That's all there is to it. For the most part, the music is quite good if you're into chiptune. Some of the songs from artists like Dubmood and Zabutom fit well with the game that is being parodied, while others are good on their own, even if they don't quite fit with what's on-screen. Either way, every tune is enjoyable, but what'll stand out is the fact that each level takes breaks in the middle of the song to deliver story exposition or another joke. Considering the length of some of these songs, these tiny interludes fit in well enough and give you a chance to regroup if you were having a bad spell.

About the only complaint that can be levied is the same one that plagues a good chunk of rhythm titles. Namely, there's no way to tell what's going on in the background while you're playing. From the enemy designs to the lackadaisical way some enemies are dispatched, there's so much going on that you want to see it all. However, due to the small size of the characters, there's no way to see the action and hit notes at the same time. As a result, this becomes a title where you want to play it and have someone else replay it so you can see what you missed.

Finish the campaign mode, and there are a few more modes available. Arcade mode lets you play every song you've unlocked thus far without any interruptions. It isn't anything special, but it would've been odd if it had been omitted. Co-op mode sounds intriguing, but its execution isn't that fun. Basically, you and up to three other players choose one song, and then you all have to hit the same beats at the same time for the points to count. Since you're playing the same note lineup from the other modes but now have three other players in tow, there's a higher chance of missing since everyone needs to be in sync. That's why this becomes a mode you'll ignore the first time you encounter it.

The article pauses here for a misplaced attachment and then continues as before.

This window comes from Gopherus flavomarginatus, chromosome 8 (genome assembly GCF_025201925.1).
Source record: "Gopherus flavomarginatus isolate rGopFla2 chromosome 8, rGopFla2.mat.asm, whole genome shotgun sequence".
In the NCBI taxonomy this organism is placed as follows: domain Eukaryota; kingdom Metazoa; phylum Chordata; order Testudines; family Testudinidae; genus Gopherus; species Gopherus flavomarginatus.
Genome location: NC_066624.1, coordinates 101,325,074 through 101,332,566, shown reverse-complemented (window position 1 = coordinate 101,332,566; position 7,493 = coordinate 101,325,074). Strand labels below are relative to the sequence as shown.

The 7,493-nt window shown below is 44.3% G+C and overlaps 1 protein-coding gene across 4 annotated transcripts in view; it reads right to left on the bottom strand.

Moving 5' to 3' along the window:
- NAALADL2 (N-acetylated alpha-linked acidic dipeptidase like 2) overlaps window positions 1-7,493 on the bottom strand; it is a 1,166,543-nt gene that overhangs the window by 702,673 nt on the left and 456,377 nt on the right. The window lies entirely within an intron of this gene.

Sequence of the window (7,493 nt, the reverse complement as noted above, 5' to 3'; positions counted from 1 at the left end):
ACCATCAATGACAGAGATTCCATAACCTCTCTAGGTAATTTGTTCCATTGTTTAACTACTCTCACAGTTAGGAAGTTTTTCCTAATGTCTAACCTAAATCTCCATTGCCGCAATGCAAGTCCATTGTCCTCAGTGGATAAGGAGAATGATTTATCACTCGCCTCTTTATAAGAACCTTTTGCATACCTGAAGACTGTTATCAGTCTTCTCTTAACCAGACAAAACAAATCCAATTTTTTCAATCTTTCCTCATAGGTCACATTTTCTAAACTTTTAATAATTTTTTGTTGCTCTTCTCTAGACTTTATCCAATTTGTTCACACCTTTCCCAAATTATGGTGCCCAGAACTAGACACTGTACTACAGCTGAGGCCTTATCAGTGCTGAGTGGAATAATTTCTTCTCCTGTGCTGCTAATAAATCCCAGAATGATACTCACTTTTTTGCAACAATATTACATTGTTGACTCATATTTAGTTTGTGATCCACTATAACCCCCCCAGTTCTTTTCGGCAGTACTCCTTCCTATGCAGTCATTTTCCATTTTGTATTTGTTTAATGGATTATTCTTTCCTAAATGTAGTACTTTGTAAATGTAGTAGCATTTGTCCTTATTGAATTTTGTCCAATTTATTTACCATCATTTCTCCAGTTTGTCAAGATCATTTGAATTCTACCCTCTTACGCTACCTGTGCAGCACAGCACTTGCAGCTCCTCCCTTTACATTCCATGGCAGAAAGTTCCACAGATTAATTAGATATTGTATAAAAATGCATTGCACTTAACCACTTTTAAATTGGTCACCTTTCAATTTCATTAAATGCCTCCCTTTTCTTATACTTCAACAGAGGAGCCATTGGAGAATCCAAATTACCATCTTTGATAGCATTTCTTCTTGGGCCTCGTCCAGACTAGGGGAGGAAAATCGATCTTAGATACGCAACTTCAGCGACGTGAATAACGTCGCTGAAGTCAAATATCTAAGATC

The real star of the post-campaign modes is Chicken Republic: The Untold Story from Old School Musical. Taking place as part of the adventure that is glossed over in the story, you'll encounter levels of songs with no breaks in them. The songs are all different, and the amount of content here is equal to, if not more, than the campaign, so this feels like a whole new game in comparison. What's different is that the game tries to actively mess you up with screen glitches or arrows that rotate, but the tricks are never devious enough to ruin a run. For those who thought the game's campaign was too short, Chicken Republic more than makes up for it.

Despite the name, the graphics take on a look that's a little more updated than the games they aim to make fun of. The animations tend to be more fluid than expected, and the color palette is expanded beyond what the hardware of the time would've outputted. Nevertheless, the game does a good job of re-creating familiar titles, and even when things are glitching out, the title can stun thanks to the overall high quality of the pixels.

Old School Musical is worth checking out for rhythm fans, especially those who adore chiptune music. The tracks are plentiful, especially once you conquer the second storyline, and each tune rocks. The controls are easy enough to master that anyone can jump in, and while the story can be all over the place in terms of tone, it remains satisfying once you beat the game. So long as you stay away from co-op, you'll have a good time with Old School Musical.

Score: 8.0/10